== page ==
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Book Review: 'Stories of the Law and How It's Broken' by the Secret Barrister

'Stories of the Law and How It's Broken', written by anonymous barrister 'The Secret Barrister', takes a sobering look at the realities of the crumbling English and Welsh criminal legal system. A definite must-read, it is hoped the book's success will help save a system on the brink of collapse.

00:37, 2nd April 2018
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In Defence of Regional Human Rights Bodies

Alongside international documents that set out universal human rights, there exists in several parts of the world regional systems for promoting and protecting human rights. Though these systems have been criticised, they are valuable tools for developing the law that must be celebrated.

12:00, 30th March 2018
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Commissioner v DSD: Sending Police Liability into Uncharted Waters

A recent Supreme Court judgment represents a major expansion in the extent of police liability under the Human Rights Act 1998. Though the decision on the facts was unanimous, disputes between the judges as to the correct size of the expansion raises concerns over the impact of the decision.

12:00, 27th March 2018
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A Christian Marginalisation Narrative? Religious Symbols in the Workplace

Several decisions concerning attempts by Christian employees to manifest their religion at work have prompted concerns of a 'Christian marginalisation narrative' in discrimination law. However, such concerns are unfounded: they stem from attaching undue significance to isolated cases.

12:00, 23rd March 2018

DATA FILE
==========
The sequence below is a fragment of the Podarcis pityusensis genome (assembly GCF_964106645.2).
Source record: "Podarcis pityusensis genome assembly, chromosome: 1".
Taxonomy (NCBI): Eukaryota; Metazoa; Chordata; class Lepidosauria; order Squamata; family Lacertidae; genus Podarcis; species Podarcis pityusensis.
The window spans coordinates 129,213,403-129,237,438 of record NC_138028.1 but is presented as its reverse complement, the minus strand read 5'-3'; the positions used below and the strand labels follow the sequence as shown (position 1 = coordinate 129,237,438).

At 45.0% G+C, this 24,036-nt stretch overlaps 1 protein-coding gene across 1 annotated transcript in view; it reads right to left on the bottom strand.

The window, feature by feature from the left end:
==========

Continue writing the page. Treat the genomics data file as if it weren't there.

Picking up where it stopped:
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The Robinson Case: Arresting Misconceptions about Police Negligence Liability

The law surrounding negligence has been labouring under two misconceptions according to the Supreme Court in a recent decision concerning the liability of police for the tort. This may be true, but after examining the origins of these misconceptions, it is easy to see how they were arrived at.

12:00, 20th March 2018
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Affray Outside Off-Stump: Explaining Ben Stokes’ Charges

England cricketer Ben Stokes was charged earlier this week with the offence of affray following an incident that occurred outside a Bristol nightclub in September 2017. This article explains what exactly he is being charged with, what the prosecution must prove and what defences might be used.

12:00, 16th March 2018
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If It's Not Faulty, Don't Fix It: Defending Fault in Negligence

Apart from certain strict liability exceptions, no-fault liability in negligence has failed to gain traction in English Law. However, Lord Sumption's recent extra-judicial endorsement of no-fault liability has revived the debate. But this article argues that the current system should be retained.

12:00, 13th March 2018